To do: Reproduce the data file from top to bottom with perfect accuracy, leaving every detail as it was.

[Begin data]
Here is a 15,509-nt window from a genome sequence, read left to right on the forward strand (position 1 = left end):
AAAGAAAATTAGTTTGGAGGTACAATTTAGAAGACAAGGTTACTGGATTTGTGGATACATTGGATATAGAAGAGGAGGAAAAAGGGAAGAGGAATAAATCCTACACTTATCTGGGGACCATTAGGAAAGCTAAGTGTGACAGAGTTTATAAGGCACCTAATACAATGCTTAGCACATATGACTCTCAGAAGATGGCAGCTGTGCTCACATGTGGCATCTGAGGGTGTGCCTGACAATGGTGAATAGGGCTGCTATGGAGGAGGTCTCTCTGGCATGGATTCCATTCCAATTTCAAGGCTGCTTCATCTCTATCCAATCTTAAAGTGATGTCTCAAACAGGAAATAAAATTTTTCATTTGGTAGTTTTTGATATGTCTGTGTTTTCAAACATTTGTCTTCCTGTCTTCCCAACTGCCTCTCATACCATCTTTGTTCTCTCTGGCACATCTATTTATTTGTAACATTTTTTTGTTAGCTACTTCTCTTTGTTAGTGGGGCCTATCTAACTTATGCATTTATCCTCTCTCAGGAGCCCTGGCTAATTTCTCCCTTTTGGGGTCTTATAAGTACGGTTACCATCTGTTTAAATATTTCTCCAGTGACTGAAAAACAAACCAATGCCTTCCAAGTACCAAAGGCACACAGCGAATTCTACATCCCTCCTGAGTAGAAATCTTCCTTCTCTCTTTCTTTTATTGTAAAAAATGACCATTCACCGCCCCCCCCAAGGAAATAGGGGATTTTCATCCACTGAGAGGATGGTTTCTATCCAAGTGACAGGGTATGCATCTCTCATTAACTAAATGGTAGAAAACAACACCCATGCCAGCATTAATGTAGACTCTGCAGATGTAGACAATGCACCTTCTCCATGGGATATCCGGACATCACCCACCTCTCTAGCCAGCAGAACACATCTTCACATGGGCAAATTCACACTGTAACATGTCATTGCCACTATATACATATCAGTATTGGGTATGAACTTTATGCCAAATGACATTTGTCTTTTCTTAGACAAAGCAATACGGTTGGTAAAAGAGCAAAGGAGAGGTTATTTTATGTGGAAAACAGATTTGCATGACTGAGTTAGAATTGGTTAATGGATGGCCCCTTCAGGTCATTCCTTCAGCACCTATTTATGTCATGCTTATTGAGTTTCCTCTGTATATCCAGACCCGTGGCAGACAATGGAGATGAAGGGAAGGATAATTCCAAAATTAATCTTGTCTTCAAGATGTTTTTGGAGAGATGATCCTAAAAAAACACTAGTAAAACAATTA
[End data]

Here is a 15,509-nt window from a genome sequence, read left to right on the forward strand (position 1 = left end):
AAAGAAAATTAGTTTGGAGGTACAATTTAGAAGACAAGGTTACTGGATTTGTGGATACATTGGATATAGAAGAGGAGGAAAAAGGGAAGAGGAATAAATCCTACACTTATCTGGGGACCATTAGGAAAGCTAAGTGTGACAGAGTTTATAAGGCACCTAATACAATGCTTAGCACATATGACTCTCAGAAGATGGCAGCTGTGCTCACATGTGGCATCTGAGGGTGTGCCTGACAATGGTGAATAGGGCTGCTATGGAGGAGGTCTCTCTGGCATGGATTCCATTCCAATTTCAAGGCTGCTTCATCTCTATCCAATCTTAAAGTGATGTCTCAAACAGGAAATAAAATTTTTCATTTGGTAGTTTTTGATATGTCTGTGTTTTCAAACATTTGTCTTCCTGTCTTCCCAACTGCCTCTCATACCATCTTTGTTCTCTCTGGCACATCTATTTATTTGTAACATTTTTTTGTTAGCTACTTCTCTTTGTTAGTGGGGCCTATCTAACTTATGCATTTATCCTCTCTCAGGAGCCCTGGCTAATTTCTCCCTTTTGGGGTCTTATAAGTACGGTTACCATCTGTTTAAATATTTCTCCAGTGACTGAAAAACAAACCAATGCCTTCCAAGTACCAAAGGCACACAGCGAATTCTACATCCCTCCTGAGTAGAAATCTTCCTTCTCTCTTTCTTTTATTGTAAAAAATGACCATTCACCGCCCCCCCCAAGGAAATAGGGGATTTTCATCCACTGAGAGGATGGTTTCTATCCAAGTGACAGGGTATGCATCTCTCATTAACTAAATGGTAGAAAACAACACCCATGCCAGCATTAATGTAGACTCTGCAGATGTAGACAATGCACCTTCTCCATGGGATATCCGGACATCACCCACCTCTCTAGCCAGCAGAACACATCTTCACATGGGCAAATTCACACTGTAACATGTCATTGCCACTATATACATATCAGTATTGGGTATGAACTTTATGCCAAATGACATTTGTCTTTTCTTAGACAAAGCAATACGGTTGGTAAAAGAGCAAAGGAGAGGTTATTTTATGTGGAAAACAGATTTGCATGACTGAGTTAGAATTGGTTAATGGATGGCCCCTTCAGGTCATTCCTTCAGCACCTATTTATGTCATGCTTATTGAGTTTCCTCTGTATATCCAGACCCGTGGCAGACAATGGAGATGAAGGGAAGGATAATTCCAAAATTAATCTTGTCTTCAAGATGTTTTTGGAGAGATGATCCTAAAAAAACACTAGTAAAACAATTA